Celebrating Mardi Gras with some Pacific Northwest beers

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By: Eric Strader
ericstrader69@gmail.com

Photo supplied/Kevin Penner

As I’m writing this and looking out the window at the snow, I’m thinking about how it is most likely not snowing in New Orleans right now.

However, I love the snow (I’m even a bit jealous of those on the East coast) and I’m happy to enjoy my Fat Tuesday in the snowy, cold Midwest.

It was not too many years ago that we had a great Fat Tuesday celebration right here in Elkhart County at Mad Mad Anthony’s Old State Ale House. Since they closed that location, there hasn’t been too much to choose from. Over the past couple of years, I have arrived at The Constant Spring in costume only to find blank stares.

Maybe this far north there just isn’t the interest, but there were at least couple of viable options for some celebration and New Orleans cuisine this year, including the three remaining Mad Anthony locations and LaSalle Grill in South Bend.

I would have preferred to be at Brewery Vivant in Grand Rapids on Tuesday for the tapping of its Fat Paczki (7.5 percent ABV), but instead I stayed local.

In celebration of Fat Tuesday, Brewery Vivant released (only at the brewery in Grand Rapids, Mich.) Fat Paczki brewed with prunes, powdered sugar…and actual paczki, which were added to the mash.

Paczki are traditional Polish pastries filled with jelly, eaten on Fat Tuesday before the start of Lent on Ash Wednesday. 

I am not an expert on paczki by any means, but I picked up some apricot paczki at Martin’s Supermarket, grabbed a couple of bottles from my cellar and headed out to surprise some buddies.

The first beer that came to mind that I thought would pair well with those jelly paczki was Deschutes The Abyss (11 percent ABV, IBUs 86). Since Deschutes began distribution in Michigan recently, I was able to pick up one of these limited release imperial stouts.

This year’s version was brewed with blackstrap molasses, brewer’s licorice, vanilla beans and cherry bark, with 6 percent of the batch aged in oak bourbon barrels, 11 percent aged in oak barrels and 11 percent aged in oak Pinot Noir barrels.

It poured a very dark black with wonderful aromas of coffee, chocolate, alcohol and hints of cherry, oak and bourbon. The flavor was quite complex with sweetness from the molasses and malt, but not overly so.

Other flavors of bourbon, vanilla, fruit and coffee mingled with bitter chocolate and hops. It was full bodied with a good mouth feel and just a touch of booziness. It paired perfectly with my jelly paczki.

Trickster IPA (6.9 percent ABV, IBUs 70) from Black Raven Brewing Company in Redmond, Wash., was the other West Coast beer that I chose to enjoy with our paczki.

Being a full-flavored IPA, it is on the other end of the spectrum from an imperial stout. I gave it a fairly aggressive pour, which produces a frothy two-finger head that stuck around for quite a while.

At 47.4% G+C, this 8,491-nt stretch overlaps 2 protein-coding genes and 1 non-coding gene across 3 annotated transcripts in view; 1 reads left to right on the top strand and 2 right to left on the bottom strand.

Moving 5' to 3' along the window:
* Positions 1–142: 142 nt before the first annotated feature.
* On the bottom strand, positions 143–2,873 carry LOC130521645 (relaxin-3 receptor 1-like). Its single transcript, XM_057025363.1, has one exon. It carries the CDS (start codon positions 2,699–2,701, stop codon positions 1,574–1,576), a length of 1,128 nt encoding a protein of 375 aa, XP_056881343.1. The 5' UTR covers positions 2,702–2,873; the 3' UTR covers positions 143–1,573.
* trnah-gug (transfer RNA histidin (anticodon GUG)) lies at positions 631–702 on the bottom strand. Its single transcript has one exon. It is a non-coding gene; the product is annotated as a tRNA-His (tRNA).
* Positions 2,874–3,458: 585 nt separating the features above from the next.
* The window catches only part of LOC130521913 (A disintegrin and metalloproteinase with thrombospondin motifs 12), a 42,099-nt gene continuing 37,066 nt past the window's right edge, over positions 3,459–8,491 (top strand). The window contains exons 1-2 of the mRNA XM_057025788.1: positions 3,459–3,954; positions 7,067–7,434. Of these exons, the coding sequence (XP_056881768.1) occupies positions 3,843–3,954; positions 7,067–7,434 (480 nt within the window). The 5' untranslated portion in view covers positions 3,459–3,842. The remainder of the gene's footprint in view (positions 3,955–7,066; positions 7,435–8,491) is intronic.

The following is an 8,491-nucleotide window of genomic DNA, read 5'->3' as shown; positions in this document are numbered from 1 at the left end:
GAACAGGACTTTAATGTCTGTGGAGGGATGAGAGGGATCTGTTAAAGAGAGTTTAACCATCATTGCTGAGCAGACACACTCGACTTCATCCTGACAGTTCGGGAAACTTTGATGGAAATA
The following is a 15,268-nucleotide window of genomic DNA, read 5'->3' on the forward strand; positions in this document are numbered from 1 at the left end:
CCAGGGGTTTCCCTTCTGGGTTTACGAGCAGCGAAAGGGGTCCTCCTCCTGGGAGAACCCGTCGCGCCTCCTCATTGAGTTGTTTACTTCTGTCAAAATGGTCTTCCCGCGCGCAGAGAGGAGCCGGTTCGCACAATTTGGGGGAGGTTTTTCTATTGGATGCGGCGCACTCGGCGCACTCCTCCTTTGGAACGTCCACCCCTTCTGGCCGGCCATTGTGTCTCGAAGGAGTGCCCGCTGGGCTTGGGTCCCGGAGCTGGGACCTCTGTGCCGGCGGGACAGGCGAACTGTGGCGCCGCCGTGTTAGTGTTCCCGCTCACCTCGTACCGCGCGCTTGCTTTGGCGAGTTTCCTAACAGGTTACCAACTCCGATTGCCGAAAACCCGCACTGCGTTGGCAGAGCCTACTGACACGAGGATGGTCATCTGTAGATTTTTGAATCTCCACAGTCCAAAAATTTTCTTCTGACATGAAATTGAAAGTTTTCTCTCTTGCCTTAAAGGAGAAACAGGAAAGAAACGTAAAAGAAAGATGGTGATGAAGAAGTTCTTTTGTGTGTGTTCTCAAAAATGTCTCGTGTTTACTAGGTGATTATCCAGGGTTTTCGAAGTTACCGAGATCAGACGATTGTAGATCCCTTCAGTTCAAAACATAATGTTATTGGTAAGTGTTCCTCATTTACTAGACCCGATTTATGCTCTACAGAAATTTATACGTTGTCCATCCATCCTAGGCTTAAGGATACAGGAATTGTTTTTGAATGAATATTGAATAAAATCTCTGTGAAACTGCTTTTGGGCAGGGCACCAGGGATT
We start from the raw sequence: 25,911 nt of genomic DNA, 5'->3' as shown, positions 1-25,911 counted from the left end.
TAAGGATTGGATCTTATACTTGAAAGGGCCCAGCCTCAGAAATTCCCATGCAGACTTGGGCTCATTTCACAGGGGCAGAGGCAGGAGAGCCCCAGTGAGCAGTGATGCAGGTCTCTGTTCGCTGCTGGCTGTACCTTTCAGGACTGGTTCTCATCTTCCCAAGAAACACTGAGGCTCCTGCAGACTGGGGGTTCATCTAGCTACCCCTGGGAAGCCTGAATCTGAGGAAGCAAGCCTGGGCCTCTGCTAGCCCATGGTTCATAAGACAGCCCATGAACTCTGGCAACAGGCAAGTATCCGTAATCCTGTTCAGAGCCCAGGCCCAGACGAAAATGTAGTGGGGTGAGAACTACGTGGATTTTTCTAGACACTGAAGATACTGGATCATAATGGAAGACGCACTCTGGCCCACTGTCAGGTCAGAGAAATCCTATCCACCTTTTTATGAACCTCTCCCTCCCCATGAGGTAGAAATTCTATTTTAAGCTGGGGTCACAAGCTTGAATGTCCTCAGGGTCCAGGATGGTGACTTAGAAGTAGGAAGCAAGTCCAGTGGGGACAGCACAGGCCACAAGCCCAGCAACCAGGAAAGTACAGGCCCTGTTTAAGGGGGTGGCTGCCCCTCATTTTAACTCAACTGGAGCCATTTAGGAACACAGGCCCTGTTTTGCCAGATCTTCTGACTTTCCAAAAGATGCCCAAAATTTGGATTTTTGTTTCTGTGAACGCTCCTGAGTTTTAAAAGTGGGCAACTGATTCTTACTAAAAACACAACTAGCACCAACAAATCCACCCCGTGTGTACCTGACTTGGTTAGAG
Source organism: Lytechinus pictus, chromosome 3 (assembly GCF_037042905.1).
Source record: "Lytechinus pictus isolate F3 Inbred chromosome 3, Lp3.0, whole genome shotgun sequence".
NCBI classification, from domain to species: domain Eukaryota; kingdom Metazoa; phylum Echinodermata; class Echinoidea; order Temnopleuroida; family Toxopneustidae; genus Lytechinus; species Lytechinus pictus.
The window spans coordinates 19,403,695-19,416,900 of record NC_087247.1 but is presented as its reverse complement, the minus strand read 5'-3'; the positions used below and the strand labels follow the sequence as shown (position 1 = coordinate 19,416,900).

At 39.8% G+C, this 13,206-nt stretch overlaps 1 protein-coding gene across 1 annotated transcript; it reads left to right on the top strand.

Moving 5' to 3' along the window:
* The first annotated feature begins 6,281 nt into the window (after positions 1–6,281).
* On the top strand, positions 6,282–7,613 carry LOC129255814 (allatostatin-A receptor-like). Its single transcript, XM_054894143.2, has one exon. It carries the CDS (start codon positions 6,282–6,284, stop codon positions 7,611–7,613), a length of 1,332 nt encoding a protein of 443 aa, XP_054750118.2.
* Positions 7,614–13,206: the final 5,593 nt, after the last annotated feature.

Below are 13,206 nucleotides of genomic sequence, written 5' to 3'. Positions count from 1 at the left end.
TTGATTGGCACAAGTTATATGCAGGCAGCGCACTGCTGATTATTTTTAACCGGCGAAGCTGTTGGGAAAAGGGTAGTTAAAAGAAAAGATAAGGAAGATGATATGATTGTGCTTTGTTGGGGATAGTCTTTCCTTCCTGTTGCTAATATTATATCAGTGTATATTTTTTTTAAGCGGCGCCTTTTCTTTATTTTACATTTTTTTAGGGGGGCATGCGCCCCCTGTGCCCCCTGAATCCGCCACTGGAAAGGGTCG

The aroma had a nice balance between bready malt and citrusy, piney hops. The flavor followed pretty closely with a nice dank citrusy, piney hop flavor up front, followed by bready malt sweetness, and finished with a slightly dry bitter hop. Overall, a very nice version of this style.

Unfortunately, it was a gift from a friend and not available locally.  

Here are a couple of other beers that I have recently enjoyed.

I first became acquainted with Pretty Things Ale and Beer Project a few years ago while visiting family near Boston.

Within the past year or so, Pretty Things entered distribution in Indiana, and one of its beers that I really enjoy is Fluffy White Rabbits (Belgian Tripel, 8.5 percent ABV, IBUs 50). Because this is a hoppy tripel, my bottle from 2012 was probably not meant to be cellared this long.

However, the label reads, “Springtime arrives in Boston with a flourish, like our jaunty caravan of rabbits.” Anyone currently living near Boston knows only too well that it is not springtime in Boston yet. With that in mind, I guess it was appropriate to drink my out-of-date hoppy tripel this past weekend in a Michigan snow storm.

It did, however, hold up quite well over time, and even though the flavor had probably changed quite a bit from what the brewer had intended, it was quite tasty.

The hops had faded significantly, but there was plenty of candy sugar, fruit and Belgain yeast funk in the flavor. I’m looking forward to a fresh bottle sometime this spring.  

Jackie O’s Pub & Brewery brews some pretty phenomenal beers, and thanks to a buddy of mine in Cleveland, I was able to enjoy a very limited release from them.

Mahogany Lush is a sour brown ale aged in oak barrels with cherries and raspberries. I have said this before, but sour/wild ales are an acquired taste. Once you acquire that taste, though, a whole new world opens up on your palate.

It was both sweet and sour with a fruity sweetness up front, followed by a nice sourness and some oak and vanilla.

More and more sour/wild ales are showing up on shelves in Michiana. If you are interested, check with the craft beer specialist at your local bottle shop to point you in the right direction.

Did you miss out on Hopslam this year? Well, not yet you didn’t. This Thursday, Feb. 19, the Constant Spring will tap its keg of Hopslam starting at 4 p.m. A rep will be on hand to pass out swag, so don’t miss out.

For more Michiana beer news and commentary from Eric Strader, subscribe to the Hop Notes email newsletter.
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